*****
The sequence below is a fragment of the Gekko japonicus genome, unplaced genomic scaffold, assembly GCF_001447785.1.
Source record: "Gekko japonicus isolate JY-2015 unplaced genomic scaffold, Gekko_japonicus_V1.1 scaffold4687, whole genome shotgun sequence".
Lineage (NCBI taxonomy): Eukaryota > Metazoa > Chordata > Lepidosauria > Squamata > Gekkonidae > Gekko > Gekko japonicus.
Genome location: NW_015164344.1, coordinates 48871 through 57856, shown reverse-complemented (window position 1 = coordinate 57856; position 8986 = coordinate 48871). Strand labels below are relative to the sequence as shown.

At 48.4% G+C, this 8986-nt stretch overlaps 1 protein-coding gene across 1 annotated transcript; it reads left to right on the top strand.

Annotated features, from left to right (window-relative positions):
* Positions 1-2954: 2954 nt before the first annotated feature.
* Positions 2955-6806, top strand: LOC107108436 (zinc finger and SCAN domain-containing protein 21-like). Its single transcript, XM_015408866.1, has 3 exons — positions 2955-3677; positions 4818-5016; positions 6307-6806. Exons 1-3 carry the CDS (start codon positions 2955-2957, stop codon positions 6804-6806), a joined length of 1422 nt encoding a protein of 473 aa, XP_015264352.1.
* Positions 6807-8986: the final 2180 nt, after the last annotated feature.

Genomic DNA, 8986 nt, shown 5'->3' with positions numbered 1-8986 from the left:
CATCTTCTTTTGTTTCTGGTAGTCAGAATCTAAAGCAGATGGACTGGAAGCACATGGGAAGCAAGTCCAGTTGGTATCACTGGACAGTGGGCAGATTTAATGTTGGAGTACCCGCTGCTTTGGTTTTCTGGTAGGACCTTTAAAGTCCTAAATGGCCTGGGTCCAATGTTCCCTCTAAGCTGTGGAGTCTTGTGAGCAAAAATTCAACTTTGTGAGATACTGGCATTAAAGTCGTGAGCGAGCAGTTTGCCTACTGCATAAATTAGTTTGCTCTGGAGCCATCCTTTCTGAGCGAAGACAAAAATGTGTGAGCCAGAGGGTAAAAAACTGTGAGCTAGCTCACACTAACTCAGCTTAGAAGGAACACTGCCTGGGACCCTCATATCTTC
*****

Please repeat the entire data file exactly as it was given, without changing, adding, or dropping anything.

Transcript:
The sequence below is a fragment of the Gekko japonicus genome, unplaced genomic scaffold, assembly GCF_001447785.1.
Source record: "Gekko japonicus isolate JY-2015 unplaced genomic scaffold, Gekko_japonicus_V1.1 scaffold4687, whole genome shotgun sequence".
Lineage (NCBI taxonomy): Eukaryota > Metazoa > Chordata > Lepidosauria > Squamata > Gekkonidae > Gekko > Gekko japonicus.
Genome location: NW_015164344.1, coordinates 48871 through 57856, shown reverse-complemented (window position 1 = coordinate 57856; position 8986 = coordinate 48871). Strand labels below are relative to the sequence as shown.

At 48.4% G+C, this 8986-nt stretch overlaps 1 protein-coding gene across 1 annotated transcript; it reads left to right on the top strand.

Annotated features, from left to right (window-relative positions):
* Positions 1-2954: 2954 nt before the first annotated feature.
* Positions 2955-6806, top strand: LOC107108436 (zinc finger and SCAN domain-containing protein 21-like). Its single transcript, XM_015408866.1, has 3 exons — positions 2955-3677; positions 4818-5016; positions 6307-6806. Exons 1-3 carry the CDS (start codon positions 2955-2957, stop codon positions 6804-6806), a joined length of 1422 nt encoding a protein of 473 aa, XP_015264352.1.
* Positions 6807-8986: the final 2180 nt, after the last annotated feature.

Genomic DNA, 8986 nt, shown 5'->3' with positions numbered 1-8986 from the left:
CATCTTCTTTTGTTTCTGGTAGTCAGAATCTAAAGCAGATGGACTGGAAGCACATGGGAAGCAAGTCCAGTTGGTATCACTGGACAGTGGGCAGATTTAATGTTGGAGTACCCGCTGCTTTGGTTTTCTGGTAGGACCTTTAAAGTCCTAAATGGCCTGGGTCCAATGTTCCCTCTAAGCTGTGGAGTCTTGTGAGCAAAAATTCAACTTTGTGAGATACTGGCATTAAAGTCGTGAGCGAGCAGTTTGCCTACTGCATAAATTAGTTTGCTCTGGAGCCATCCTTTCTGAGCGAAGACAAAAATGTGTGAGCCAGAGGGTAAAAAACTGTGAGCTAGCTCACACTAACTCAGCTTAGAAGGAACACTGCCTGGGACCCTCATATCTTC